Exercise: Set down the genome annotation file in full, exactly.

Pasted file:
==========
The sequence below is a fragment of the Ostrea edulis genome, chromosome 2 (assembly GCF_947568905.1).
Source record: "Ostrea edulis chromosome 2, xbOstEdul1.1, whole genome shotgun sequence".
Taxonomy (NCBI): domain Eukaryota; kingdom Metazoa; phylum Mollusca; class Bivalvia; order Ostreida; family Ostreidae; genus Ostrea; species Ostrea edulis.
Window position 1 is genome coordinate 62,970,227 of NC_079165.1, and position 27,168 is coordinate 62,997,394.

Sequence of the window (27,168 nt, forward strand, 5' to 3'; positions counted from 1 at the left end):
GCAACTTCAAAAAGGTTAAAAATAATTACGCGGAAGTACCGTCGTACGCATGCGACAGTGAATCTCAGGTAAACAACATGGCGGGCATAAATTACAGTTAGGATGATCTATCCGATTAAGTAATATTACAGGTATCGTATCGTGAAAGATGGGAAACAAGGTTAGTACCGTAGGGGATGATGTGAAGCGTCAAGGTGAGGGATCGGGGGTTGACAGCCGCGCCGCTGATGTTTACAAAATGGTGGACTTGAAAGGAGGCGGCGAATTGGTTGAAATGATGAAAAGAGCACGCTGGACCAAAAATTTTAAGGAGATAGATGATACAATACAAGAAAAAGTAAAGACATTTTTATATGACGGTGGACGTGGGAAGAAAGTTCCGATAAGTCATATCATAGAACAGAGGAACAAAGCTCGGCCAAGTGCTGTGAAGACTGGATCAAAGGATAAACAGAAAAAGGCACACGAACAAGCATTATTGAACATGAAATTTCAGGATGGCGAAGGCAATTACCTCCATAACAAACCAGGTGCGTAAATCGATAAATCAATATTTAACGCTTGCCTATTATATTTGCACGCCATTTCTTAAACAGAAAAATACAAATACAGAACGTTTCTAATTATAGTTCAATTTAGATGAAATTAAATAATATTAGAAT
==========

The sequence below is a fragment of the Ostrea edulis genome, chromosome 2 (assembly GCF_947568905.1).
Source record: "Ostrea edulis chromosome 2, xbOstEdul1.1, whole genome shotgun sequence".
Taxonomy (NCBI): domain Eukaryota; kingdom Metazoa; phylum Mollusca; class Bivalvia; order Ostreida; family Ostreidae; genus Ostrea; species Ostrea edulis.
Window position 1 is genome coordinate 62,970,227 of NC_079165.1, and position 27,168 is coordinate 62,997,394.

Sequence of the window (27,168 nt, forward strand, 5' to 3'; positions counted from 1 at the left end):
GCAACTTCAAAAAGGTTAAAAATAATTACGCGGAAGTACCGTCGTACGCATGCGACAGTGAATCTCAGGTAAACAACATGGCGGGCATAAATTACAGTTAGGATGATCTATCCGATTAAGTAATATTACAGGTATCGTATCGTGAAAGATGGGAAACAAGGTTAGTACCGTAGGGGATGATGTGAAGCGTCAAGGTGAGGGATCGGGGGTTGACAGCCGCGCCGCTGATGTTTACAAAATGGTGGACTTGAAAGGAGGCGGCGAATTGGTTGAAATGATGAAAAGAGCACGCTGGACCAAAAATTTTAAGGAGATAGATGATACAATACAAGAAAAAGTAAAGACATTTTTATATGACGGTGGACGTGGGAAGAAAGTTCCGATAAGTCATATCATAGAACAGAGGAACAAAGCTCGGCCAAGTGCTGTGAAGACTGGATCAAAGGATAAACAGAAAAAGGCACACGAACAAGCATTATTGAACATGAAATTTCAGGATGGCGAAGGCAATTACCTCCATAACAAACCAGGTGCGTAAATCGATAAATCAATATTTAACGCTTGCCTATTATATTTGCACGCCATTTCTTAAACAGAAAAATACAAATACAGAACGTTTCTAATTATAGTTCAATTTAGATGAAATTAAATAATATTAGAAT